The first editionThe upscale woman scans the news stand, considers the possibilities and chooses USA Today over the New York Times, Wall Street Journal and the Chicago Tribune. Why? “It’s my favourite for catching up quickly, it’s lively, interesting, and doesn’t take much time to read.”

The dignified businessman has just finished solo lunch at a fashionable bistro and the table is spread with all the well-used sections of the USA Today he is just finishing. Read this paper often? “Yes, I do. I was a frequent business traveller for several years, and my hotels always delivered USA Today to my room. I got used to it, really like how well they condense the stories; I even like how much I learn from the pictures alone. The colourful national weather map on the back page is great for travellers, and I love the page devoted to news from all 50 states. I don’t have the time for those other papers. No one else does it like this.”

Therein lies the rub, the reach and the unlikely success of the second most circulated newspaper in the world (The Times of India is first). USA Today celebrates its 25th anniversary today, and it wasn’t supposed to succeed past its snickering first days in 1982 when it purposely set out to not cover news the way all the other dailies did, to reach people who didn’t necessarily like newspapers.

It was dubbed “McPaper” for its appeal as a quick-grab news product: “bite-size stories” enhanced by plenty of pictures, lots of sidebars and illustrations, and the splash of colour from front to back… that popular back page national weather map. But snickering sceptics saw people grabbing USA Today more than its closest broadsheet rivals, the very grey Wall Street Journal and “The Gray Lady” otherwise known as the New York Times – both rich and dense in reporting.

Market research expert Lou Harris told USA Today’s founder Al Neuharth, “The television generation is simply not going to fight its way through dull, grey newspapers no matter how good they are…But if you want to grab the television generation you’ve got to transfer from the tube to print a lot of the stuff that the TV generation likes on the tube. It’s pretty simple.”

Which is the appeal for its regular readers. They want it simple. And clear. Here’s both: Each edition comes in four sections: News, Money, Sports and Life. The stories are brief and almost never continue on another page. The News section devotes one entire page every day to news from every state. “Across the USA” devotes one paragraph to an Associated Press story from Alabama to Wyoming, and includes Hawaii and the US territory of Puerto Rico. From the beginning, the founder wanted it to be the nation’s newspaper.

It helped to be ubiquitous. USA Today grabbed the business traveller by snaring distribution through airlines, airports and hotels. It beckons in lounges and waiting rooms seemingly everywhere. A graduate student says his Ohio medical school provides three papers daily, “The New York Times, the local Toledo paper, and USA Today. I always grab USA Today. It’s the only one I read.” While other broadsheets suffer cutbacks and losses in advertising sales to the internet, USA Today has enjoyed an increase in ad revenues, up slightly over 3 percent in 2006.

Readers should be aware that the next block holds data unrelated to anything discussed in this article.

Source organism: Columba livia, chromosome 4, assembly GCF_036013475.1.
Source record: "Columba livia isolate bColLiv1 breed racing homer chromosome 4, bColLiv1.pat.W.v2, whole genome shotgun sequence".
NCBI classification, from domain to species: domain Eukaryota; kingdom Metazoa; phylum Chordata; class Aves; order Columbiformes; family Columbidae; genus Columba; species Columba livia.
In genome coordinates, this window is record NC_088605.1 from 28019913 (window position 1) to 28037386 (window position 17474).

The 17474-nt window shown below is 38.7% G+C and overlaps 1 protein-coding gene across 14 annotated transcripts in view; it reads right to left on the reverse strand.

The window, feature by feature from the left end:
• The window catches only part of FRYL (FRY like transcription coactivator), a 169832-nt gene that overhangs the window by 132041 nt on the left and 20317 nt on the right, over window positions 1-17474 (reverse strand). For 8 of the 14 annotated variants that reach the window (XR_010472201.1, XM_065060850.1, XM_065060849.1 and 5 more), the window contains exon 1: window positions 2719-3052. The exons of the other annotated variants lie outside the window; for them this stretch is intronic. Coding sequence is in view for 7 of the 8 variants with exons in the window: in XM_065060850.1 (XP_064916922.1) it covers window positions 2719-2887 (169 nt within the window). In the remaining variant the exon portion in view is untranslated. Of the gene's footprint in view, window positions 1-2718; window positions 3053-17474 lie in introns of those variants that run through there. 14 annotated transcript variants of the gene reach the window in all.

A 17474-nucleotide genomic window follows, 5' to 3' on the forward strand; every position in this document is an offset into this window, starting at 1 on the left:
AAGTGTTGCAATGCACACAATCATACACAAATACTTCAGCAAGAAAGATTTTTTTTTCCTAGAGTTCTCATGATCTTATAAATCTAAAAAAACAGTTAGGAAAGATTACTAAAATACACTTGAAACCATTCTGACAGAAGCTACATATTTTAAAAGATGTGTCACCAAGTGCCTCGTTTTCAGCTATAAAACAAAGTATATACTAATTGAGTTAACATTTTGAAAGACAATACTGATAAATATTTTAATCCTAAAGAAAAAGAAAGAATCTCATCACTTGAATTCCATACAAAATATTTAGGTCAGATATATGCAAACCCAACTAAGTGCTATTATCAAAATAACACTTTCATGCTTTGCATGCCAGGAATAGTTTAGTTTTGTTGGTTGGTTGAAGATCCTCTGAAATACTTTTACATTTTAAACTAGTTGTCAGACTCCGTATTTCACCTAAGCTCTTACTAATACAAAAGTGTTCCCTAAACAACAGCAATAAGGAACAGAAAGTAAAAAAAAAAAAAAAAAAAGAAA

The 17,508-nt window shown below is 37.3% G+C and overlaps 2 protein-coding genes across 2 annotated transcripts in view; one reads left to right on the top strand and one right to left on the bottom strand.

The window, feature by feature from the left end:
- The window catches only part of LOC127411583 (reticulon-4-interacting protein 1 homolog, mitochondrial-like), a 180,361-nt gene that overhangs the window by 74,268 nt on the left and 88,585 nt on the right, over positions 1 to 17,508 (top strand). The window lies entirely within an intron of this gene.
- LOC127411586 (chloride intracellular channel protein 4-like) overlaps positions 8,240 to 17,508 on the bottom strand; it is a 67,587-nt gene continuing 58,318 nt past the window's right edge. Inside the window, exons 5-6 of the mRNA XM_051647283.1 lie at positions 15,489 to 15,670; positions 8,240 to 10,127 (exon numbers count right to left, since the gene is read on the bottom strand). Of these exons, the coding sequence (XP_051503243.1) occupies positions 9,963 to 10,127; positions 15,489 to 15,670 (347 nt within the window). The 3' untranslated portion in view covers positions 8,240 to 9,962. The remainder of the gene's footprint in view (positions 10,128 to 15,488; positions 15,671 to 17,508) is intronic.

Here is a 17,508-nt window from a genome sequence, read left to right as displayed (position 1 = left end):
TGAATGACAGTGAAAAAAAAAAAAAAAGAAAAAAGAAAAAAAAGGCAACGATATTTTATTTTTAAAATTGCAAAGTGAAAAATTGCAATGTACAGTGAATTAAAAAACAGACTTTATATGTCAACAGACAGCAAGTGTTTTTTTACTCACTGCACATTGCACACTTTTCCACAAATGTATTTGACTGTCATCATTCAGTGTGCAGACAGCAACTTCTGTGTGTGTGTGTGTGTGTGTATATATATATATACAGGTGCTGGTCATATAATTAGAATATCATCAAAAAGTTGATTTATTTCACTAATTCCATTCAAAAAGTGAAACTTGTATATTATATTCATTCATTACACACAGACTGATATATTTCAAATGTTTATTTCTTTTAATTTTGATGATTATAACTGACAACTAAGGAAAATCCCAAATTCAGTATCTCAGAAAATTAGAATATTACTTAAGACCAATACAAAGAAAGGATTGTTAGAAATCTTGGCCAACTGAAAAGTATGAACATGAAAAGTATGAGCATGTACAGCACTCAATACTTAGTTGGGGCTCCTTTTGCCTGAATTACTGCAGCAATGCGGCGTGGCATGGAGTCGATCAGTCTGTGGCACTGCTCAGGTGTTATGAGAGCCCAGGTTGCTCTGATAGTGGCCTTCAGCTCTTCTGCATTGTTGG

The media market is all about how people get their information today, and the newspaper industry is frantically trying to figure out how to attract readers, or merely survive. The Chicago Tribune ran a business story on the paper’s 25th anniversary titled “McPaper still getting fat while its rivals suffer,” the Trib being one of those rivals. “What the future holds for a national newspaper at a time when all the nation’s newspapers are available on-line isn’t any more clear for USA Today than for anyone else,” said the Tribune. However, “the components that made USA Today successful, including reader interaction, are similar to web sites.” The paper has long been known for its reader polls, constantly taking the public pulse on questions of the day both soft and hard.

It’s the hard news coverage that competitors have the most advantage on, but even that’s neutralised by 24-hour cable news shows. The marketplace has assumed a sound bite mentality, and that suits USA Today just fine. The day after Gen. David Petraeus testified in marathon hearings before two key Congressional committees, the paper condensed massive amounts of information into a two-page spread, with room for advertising (in color) at bottom. A separate box on that page, September 12, 2007 edition, was simply headlined “Tough questions, frank replies”, and it highlighted some choice exchanges in the hearings as “sound bites”.

USA Today is an anomaly, a “lightweight” that is whopping the “Paper of Record” that somehow sits atop the ivory tower of America’s mainstream media. The New York Times tells readers what America thinks, USA Today asks. It takes every opportunity in its stories to use “USA” in place of references like “the nation”, “America”, “the country”, or even “U.S.” Referring to the “USA” in America in these politically charged and geopolitically tense times represents a unity that isn’t reflected in such a divided nation.

It’s a wonder that it has grown and remained so popular. But given the video and drive-through generation it serves, the wonder is probably not so much how USA Today has lasted these 25 years as it is how the other broadsheets still exist, and whether they will for long.

Sheila Gribben Liaugminas is an Emmy Award winning journalist who reported for Time magazine for more than 20 years. Until recently, she hosted the popular national radio shows The Right Questions and Issues and Answers on Relevant Radio. She blogs at InforumBlog.com.

 

Sheila Liaugminas

Sheila Liaugminas is an Emmy award-winning Chicago-based journalist in print and broadcast media. Her writing and broadcasting covers matters of faith, culture, politics and the media....